LOS ANGELES — LOS ANGELES -- For years, 20th Century Industries earned praise from policyholders for its low-priced insurance and impressed Wall Street with its steady profits.
The suburban Woodland Hills-based insurer won customers by charging among the lowest auto and homeowners premiums in the state. Investors appreciated the company's lean operations and consistent growth.
But 20th Century's good standing with policyholders and investors is being tested by the Jan. 17 Northridge earthquake, which presented the company with 40,000 claims at a total cost of $325 million.
Analysts watching 20th Century's publicly traded stock are concerned about how the company is going to pay for the damage, which is expected to cause a charge to earnings in the first quarter of $161.7 million, of $3.15 a share. The company is under pressure to raise its rates or cut back on coverage to avoid another major loss.
Some policyholders complain that 20th Century is hard to reach or taking too long to inspect quake damage, offering low settlements or refusing to pay for losses that they believed were covered.
Rick Dinon, vice president at 20th Century, acknowledged the company has heard complaints from both investors and policyholders, but he defended its handling of claims. "We are performing quite well under the circumstances," Mr. Dinon said. "Our [complaint] experience has not been much different than other major insurers."
He noted that 20th Century suffered significant quake damage to its headquarters. For nearly a week following the quake, 20th Century operated from tents in the parking lot. Then the company had to hire and train hundreds of outside independent adjusters to handle claims.
The company temporarily has halted advertising and other operations, and transferred scores of workers from other units into claims-handling departments.
Mr. Dinon stressed that the top priority for the insurer is settling policyholder claims for quake damage.
"Our entire energy at 20th Century is focused on delivering the goods to our customers," he said. "In the order of priorities, our investors come second."
Founded in 1958, 20th Century expanded into homeowners insurance in 1982. The company built its success by offering low-priced auto policies directly to consumers. By eliminating agents, 20th Century kept overhead down and passed the savings on to policyholders.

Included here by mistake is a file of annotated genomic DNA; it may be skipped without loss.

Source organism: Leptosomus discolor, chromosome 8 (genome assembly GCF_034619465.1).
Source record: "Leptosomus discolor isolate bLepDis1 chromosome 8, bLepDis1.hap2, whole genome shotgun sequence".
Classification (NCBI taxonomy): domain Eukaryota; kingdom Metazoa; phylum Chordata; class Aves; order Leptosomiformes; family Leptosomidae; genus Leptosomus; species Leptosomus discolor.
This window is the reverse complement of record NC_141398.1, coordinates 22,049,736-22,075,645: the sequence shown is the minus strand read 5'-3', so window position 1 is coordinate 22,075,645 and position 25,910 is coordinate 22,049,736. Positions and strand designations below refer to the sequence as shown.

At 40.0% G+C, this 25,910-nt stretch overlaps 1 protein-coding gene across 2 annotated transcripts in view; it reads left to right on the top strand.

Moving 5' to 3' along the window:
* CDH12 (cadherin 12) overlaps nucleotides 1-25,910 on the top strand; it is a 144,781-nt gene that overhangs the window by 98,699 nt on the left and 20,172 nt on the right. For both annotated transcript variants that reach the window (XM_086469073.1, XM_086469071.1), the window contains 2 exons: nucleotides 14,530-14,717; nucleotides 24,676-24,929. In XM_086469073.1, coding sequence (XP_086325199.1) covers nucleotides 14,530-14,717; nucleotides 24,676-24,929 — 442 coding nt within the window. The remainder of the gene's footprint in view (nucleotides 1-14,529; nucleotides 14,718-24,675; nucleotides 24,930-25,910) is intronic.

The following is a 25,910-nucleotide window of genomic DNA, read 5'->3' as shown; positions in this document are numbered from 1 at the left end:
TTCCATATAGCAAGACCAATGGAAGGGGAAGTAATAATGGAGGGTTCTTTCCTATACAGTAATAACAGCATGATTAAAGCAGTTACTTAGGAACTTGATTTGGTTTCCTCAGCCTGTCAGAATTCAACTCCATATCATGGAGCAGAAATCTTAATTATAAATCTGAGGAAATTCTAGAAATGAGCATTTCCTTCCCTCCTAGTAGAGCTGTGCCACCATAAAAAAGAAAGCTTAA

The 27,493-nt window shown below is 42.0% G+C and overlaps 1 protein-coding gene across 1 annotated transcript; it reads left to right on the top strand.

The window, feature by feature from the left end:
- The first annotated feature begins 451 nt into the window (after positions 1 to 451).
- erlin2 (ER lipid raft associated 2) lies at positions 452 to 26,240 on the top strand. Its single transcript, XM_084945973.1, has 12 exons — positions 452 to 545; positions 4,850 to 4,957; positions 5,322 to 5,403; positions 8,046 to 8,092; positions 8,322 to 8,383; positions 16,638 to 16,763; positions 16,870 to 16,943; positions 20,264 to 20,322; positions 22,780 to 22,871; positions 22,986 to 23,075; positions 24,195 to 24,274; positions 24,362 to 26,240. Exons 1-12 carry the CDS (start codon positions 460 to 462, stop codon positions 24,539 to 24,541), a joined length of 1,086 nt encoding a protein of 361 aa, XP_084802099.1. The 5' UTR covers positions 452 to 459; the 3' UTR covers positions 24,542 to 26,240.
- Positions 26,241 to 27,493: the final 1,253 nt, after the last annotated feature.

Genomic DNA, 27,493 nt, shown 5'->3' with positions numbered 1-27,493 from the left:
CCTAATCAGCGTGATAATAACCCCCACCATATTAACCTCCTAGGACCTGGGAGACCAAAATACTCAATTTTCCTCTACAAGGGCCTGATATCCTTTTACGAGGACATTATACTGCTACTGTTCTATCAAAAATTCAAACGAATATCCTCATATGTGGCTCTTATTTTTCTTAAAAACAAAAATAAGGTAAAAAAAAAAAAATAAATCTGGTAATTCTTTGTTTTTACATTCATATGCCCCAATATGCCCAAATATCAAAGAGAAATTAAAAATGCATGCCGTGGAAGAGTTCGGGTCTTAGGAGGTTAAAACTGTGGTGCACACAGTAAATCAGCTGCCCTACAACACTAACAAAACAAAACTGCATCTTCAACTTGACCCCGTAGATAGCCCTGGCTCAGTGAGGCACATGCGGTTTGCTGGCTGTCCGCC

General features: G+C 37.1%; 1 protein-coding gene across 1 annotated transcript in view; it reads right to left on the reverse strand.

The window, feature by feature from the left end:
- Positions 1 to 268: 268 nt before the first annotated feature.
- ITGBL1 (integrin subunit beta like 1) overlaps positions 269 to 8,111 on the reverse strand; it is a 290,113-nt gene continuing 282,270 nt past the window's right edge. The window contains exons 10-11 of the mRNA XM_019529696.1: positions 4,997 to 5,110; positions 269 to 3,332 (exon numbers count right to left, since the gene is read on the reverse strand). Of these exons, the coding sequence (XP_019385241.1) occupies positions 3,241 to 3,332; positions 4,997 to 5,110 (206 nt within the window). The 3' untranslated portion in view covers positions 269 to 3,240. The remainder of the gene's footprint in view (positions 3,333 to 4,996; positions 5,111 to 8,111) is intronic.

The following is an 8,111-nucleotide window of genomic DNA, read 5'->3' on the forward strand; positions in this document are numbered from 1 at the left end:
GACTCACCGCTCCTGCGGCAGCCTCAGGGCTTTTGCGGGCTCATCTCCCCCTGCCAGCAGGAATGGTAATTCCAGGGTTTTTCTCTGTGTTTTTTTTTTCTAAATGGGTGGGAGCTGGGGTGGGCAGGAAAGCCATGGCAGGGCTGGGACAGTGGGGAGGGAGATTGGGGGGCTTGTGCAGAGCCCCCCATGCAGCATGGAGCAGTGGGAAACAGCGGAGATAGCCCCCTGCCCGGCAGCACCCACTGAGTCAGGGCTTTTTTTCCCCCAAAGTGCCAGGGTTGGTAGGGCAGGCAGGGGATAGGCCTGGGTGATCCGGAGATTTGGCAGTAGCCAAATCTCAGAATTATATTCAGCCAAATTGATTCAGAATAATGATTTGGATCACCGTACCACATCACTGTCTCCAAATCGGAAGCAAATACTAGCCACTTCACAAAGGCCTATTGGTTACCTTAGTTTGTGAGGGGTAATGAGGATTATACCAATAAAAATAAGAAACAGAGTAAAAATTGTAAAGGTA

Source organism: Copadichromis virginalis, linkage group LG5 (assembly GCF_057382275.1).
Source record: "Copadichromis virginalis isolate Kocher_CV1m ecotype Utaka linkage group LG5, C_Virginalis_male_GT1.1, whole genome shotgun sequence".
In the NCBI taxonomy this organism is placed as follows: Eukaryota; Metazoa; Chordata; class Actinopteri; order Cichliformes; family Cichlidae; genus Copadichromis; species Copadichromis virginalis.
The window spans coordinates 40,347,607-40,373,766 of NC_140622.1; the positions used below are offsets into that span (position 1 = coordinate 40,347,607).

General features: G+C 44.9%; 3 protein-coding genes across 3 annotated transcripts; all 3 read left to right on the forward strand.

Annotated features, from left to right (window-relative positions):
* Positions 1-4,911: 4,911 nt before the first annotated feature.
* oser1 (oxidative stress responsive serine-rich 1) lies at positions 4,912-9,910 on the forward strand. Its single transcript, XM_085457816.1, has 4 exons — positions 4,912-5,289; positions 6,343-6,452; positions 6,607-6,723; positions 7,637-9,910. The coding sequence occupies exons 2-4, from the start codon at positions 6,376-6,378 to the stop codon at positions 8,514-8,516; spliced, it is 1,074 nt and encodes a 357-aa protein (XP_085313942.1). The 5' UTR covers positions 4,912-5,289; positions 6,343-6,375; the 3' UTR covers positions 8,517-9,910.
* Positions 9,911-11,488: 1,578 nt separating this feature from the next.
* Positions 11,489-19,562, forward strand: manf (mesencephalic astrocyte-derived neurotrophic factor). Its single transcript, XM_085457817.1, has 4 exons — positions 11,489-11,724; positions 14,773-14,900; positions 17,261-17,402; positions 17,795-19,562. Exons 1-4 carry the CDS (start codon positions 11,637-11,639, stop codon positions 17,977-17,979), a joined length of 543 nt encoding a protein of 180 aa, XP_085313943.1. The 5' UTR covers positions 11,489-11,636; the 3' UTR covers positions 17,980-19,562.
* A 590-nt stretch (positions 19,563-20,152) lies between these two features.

Now, some policyholders say they are seeing a downside to lean administration and no agents.
Audrey Brandt, for example, is dissatisfied with 20th Century's handling of damage to her home after the quake burst a neighbor's water heater. The insurer sent workers to Ms. Brandt's suburban Chatsworth townhouse to remove her soaked carpet, she said, but two months later the insurer will not pay for new carpeting.
A group of more than two dozen Northridge policyholders gathered recently to compare notes about 20th Century's handling of claims, according to Gordon Lester, who recently hosted a meeting at his home.
Other policyholders said they still are waiting for initial loss estimates, more than two months after the temblor. Some who have received checks said the offers are below what outside contractors estimated.
"We're putting together a list of the damage that they left out," said Jerry Weitzman, a Northridge homeowner who said he received a check from 20th Century for $12,000 less than what contractors estimated was needed to repair his home."
Ina De Long, founder of United Policyholders, a support group for disaster victims, said she is hearing 20th Century's name at meetings with homeowners around the San Fernando Valley.
Peter Rincon, a condo owner in the Los Angeles area of Tarzana, said he was not happy to discover that neither his standard policy nor his quake policy would cover the $7,000 assessment from his condo association.
The company is not aware of any problems with Mr. Rincon's claim, which the company considers settled, said Ric Hill, spokesman for 20th Century.